Becoming an Overnight Success – One Decade at a Time

You didn’t just hear it from me.  Becoming the latest hot new thing can take a while, decades even. But meanwhile, you can have a lot of fun along the way!

Whether you are a director, a producer, a writer or even an actor, nothing real can ever happen instantly. 

For all the stories like one short film and HBO offered him a series, or the Toronto Festival audience award jettisoned them into a three-picture deal, I can offer you a 20 years in the making of a documentary or several shelved slightly optioned screenplays or the money ran out one week into shooting.

Don’t be depressed, some things should take time and everything you do while you are waiting to be discovered is making you all the more discoverable.

As a creative person, you already know that your whole life feeds into whatever you create.  After all, we are all made up from our history and experiences, our choices and our mistakes, our foibles as well as our loves.  Filmmakers are storytellers and even when the stories we tell are not our own, how we tell them is.

We have lives full of family and friends and work and dreams and failures.  How we use all those moments to sculpt what we create is important and should be acknowledged.

What do I mean exactly?  I suppose I have been thinking lately about how different one filmmakers vision can be from another.  It’s award season soon and therefore it’s screening season and I’ve been seeing tons of films.  Films from the sublime to occasionally the ridiculous and everything in-between.  I have also seen loads of extremely valuable Q & As and what always stands out, apart from how genuine very talented actors and directors are and how humble, is that they all have stories of trials and tribulations.  Of losing roles or funding or very nearly their minds while they strive to make things happen and all of them. Every single one has no regrets about any of it.

While you are sitting about waiting for life to happen you should be taking all this glorious time and pouring it into your work.

Writing, taking classes, watching films, writing some more and always, always paying attention to life going on around you.

Whether you use that observation directly as a story or a character or you simply absorb it into the essence of your work, it’s all meaningful and important.

As this year has sped by in the blink of an eye, it’s time to look back at what we have gained from it.  What happened in 2018 that makes you better?  A better filmmaker, a better storyteller, a better artist?

I for one am grateful for the opportunity to write more.  I am grateful for every play, every visit to a museum, every film, every TV show….even the bad ones.  We can learn just as much from what we don’t like than from what we do.  I am also grateful for every book or article I read, every conversation I have had regardless of what it was about or if it got heated or not.  Debating with people, learning from them is more valuable than we give credit.  And it all feeds our creative souls, all of it.  The highs and the lows, the bad burgers and the delicious ice creams.  The rotten and the juicy.  Everything matters.  Everything gets mixed up in our big stubborn brains and hopefully ends up getting regurgitated in some brilliant way that we probably haven’t even imagined yet.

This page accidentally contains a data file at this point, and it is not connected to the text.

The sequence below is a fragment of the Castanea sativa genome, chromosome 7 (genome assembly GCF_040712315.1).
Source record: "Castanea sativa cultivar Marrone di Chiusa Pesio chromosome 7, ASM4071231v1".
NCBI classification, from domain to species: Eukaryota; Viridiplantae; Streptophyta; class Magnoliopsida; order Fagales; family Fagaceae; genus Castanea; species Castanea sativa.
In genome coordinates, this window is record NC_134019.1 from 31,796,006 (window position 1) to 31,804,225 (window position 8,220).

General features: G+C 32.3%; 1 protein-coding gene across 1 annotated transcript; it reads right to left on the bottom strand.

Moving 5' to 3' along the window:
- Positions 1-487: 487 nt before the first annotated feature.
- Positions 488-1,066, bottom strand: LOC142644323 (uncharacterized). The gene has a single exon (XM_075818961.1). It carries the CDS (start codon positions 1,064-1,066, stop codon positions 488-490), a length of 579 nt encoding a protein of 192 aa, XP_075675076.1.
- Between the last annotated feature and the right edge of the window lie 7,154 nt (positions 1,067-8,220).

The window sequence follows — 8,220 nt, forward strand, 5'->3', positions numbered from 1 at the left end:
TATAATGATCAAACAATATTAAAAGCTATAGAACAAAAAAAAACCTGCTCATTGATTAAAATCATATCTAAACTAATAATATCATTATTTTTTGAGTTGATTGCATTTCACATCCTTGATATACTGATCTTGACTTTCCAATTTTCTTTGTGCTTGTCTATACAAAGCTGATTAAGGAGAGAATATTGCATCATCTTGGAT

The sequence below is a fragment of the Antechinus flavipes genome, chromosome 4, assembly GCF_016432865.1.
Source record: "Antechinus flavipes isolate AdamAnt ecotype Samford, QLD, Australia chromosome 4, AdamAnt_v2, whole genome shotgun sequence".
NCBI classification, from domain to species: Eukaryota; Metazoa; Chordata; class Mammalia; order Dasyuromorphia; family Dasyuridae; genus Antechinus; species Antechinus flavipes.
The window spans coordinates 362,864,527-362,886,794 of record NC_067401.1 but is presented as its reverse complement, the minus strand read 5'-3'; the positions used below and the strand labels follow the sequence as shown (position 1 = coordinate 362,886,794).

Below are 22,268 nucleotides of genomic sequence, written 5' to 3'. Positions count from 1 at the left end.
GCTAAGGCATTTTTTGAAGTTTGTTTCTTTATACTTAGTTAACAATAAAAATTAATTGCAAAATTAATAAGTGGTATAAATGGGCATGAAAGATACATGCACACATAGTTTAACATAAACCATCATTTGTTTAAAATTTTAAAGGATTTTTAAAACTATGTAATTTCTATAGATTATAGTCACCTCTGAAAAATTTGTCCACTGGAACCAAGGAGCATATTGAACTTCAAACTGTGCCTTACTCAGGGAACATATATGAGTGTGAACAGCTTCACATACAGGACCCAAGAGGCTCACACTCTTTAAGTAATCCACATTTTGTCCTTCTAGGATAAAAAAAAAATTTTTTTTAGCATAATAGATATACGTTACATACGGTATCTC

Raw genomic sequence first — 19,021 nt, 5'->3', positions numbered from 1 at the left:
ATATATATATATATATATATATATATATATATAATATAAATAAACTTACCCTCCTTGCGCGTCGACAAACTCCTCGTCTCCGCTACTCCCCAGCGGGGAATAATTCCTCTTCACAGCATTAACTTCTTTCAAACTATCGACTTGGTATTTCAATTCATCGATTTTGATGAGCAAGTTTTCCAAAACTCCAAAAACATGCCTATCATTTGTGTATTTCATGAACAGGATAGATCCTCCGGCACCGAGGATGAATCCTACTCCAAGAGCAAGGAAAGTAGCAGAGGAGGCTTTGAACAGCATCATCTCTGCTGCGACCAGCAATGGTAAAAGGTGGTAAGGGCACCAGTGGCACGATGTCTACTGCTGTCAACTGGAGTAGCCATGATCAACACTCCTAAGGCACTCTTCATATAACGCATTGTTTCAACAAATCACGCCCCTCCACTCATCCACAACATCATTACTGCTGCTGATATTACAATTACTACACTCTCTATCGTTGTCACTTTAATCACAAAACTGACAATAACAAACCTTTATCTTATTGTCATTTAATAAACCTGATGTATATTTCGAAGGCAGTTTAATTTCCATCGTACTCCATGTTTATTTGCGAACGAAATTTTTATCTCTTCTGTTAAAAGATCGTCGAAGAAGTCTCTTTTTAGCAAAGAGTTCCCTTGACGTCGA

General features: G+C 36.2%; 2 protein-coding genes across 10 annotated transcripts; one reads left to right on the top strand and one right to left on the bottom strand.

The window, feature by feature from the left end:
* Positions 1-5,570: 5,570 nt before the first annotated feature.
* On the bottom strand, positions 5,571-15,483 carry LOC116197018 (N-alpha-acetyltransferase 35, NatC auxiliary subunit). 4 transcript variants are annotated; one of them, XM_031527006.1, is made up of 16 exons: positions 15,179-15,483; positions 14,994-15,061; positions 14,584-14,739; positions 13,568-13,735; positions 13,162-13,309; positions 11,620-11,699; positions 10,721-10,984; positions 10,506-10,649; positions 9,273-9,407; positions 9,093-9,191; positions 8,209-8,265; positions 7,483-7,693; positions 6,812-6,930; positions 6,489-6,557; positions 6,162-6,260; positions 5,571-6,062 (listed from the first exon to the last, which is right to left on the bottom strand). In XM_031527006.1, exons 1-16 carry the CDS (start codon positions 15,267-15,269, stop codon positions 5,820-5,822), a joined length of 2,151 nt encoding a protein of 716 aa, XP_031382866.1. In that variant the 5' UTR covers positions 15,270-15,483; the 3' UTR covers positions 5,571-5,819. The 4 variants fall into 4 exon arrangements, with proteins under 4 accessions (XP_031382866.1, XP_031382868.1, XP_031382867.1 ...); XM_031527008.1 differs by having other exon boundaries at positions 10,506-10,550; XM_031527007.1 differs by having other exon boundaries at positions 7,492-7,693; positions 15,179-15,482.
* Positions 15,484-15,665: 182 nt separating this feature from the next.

When I am at my lowest, juggling bills, wistfully eying friends holiday pictures on Instagram, generally keeping the wolves from the door, I remind myself that being an artist can be tough, but tougher still is an artist trying to be anything else.

We are fortunate.  We live in a country while being far from perfect, that is still free.  Our worries are minuscule when compare with many places in the world and we are able to write what we truly feel and make art about anything we desire. We are very fortunate, indeed.  And when our time comes, when someone hands us a check and says “go do your thing,” we need to be ready.  We need to have all of our lives up until that point in our back pockets, supporting our choices, guiding our hands and praising our will to tell our stories.  And none of that happens overnight.  All that confidence and skill takes a lifetime.

I will leave you with a few excellent movies I have seen this year that could never have happened quickly. And I am eternally thankful that they arrived at the perfect time for them.  So take the time to look around you and be grateful, to look around you and take it all in, to really look around you, to remember it all and to pour it into your work. Then write it down, grab a camera and make something!!!

Green Book

Instant Family

A Quiet Place


The Front Runner

Eighth Grade

Mind The Gap




The Favorite


Monsters and Men

Black Klansman

Ready Player One


Samantha Simmonds-Ronceros
Author: Samantha Simmonds-Ronceros

Samantha Simmonds-Ronceros is a Theatre and Food Writer and Filmmaker living in Los Angeles.